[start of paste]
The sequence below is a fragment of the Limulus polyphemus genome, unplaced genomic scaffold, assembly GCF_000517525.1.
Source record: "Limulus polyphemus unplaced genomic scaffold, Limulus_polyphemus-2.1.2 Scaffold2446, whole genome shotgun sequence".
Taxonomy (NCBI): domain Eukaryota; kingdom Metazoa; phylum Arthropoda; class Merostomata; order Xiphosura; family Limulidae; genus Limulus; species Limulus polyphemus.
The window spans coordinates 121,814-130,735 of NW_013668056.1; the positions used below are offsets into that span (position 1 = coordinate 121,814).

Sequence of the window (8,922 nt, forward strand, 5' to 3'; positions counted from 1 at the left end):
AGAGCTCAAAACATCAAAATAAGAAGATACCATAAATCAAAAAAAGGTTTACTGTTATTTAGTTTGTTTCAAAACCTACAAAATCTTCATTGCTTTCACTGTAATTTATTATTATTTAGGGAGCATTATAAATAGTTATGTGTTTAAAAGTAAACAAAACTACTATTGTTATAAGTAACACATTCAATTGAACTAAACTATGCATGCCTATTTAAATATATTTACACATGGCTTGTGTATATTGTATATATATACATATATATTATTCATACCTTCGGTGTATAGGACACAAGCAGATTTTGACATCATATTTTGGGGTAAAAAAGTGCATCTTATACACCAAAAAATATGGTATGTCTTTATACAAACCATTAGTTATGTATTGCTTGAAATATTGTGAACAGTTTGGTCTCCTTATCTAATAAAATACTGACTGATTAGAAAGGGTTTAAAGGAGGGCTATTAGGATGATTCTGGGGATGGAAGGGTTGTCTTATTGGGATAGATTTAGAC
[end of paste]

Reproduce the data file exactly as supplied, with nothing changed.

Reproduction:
The sequence below is a fragment of the Limulus polyphemus genome, unplaced genomic scaffold, assembly GCF_000517525.1.
Source record: "Limulus polyphemus unplaced genomic scaffold, Limulus_polyphemus-2.1.2 Scaffold2446, whole genome shotgun sequence".
Taxonomy (NCBI): domain Eukaryota; kingdom Metazoa; phylum Arthropoda; class Merostomata; order Xiphosura; family Limulidae; genus Limulus; species Limulus polyphemus.
The window spans coordinates 121,814-130,735 of NW_013668056.1; the positions used below are offsets into that span (position 1 = coordinate 121,814).

Sequence of the window (8,922 nt, forward strand, 5' to 3'; positions counted from 1 at the left end):
AGAGCTCAAAACATCAAAATAAGAAGATACCATAAATCAAAAAAAGGTTTACTGTTATTTAGTTTGTTTCAAAACCTACAAAATCTTCATTGCTTTCACTGTAATTTATTATTATTTAGGGAGCATTATAAATAGTTATGTGTTTAAAAGTAAACAAAACTACTATTGTTATAAGTAACACATTCAATTGAACTAAACTATGCATGCCTATTTAAATATATTTACACATGGCTTGTGTATATTGTATATATATACATATATATTATTCATACCTTCGGTGTATAGGACACAAGCAGATTTTGACATCATATTTTGGGGTAAAAAAGTGCATCTTATACACCAAAAAATATGGTATGTCTTTATACAAACCATTAGTTATGTATTGCTTGAAATATTGTGAACAGTTTGGTCTCCTTATCTAATAAAATACTGACTGATTAGAAAGGGTTTAAAGGAGGGCTATTAGGATGATTCTGGGGATGGAAGGGTTGTCTTATTGGGATAGATTTAGAC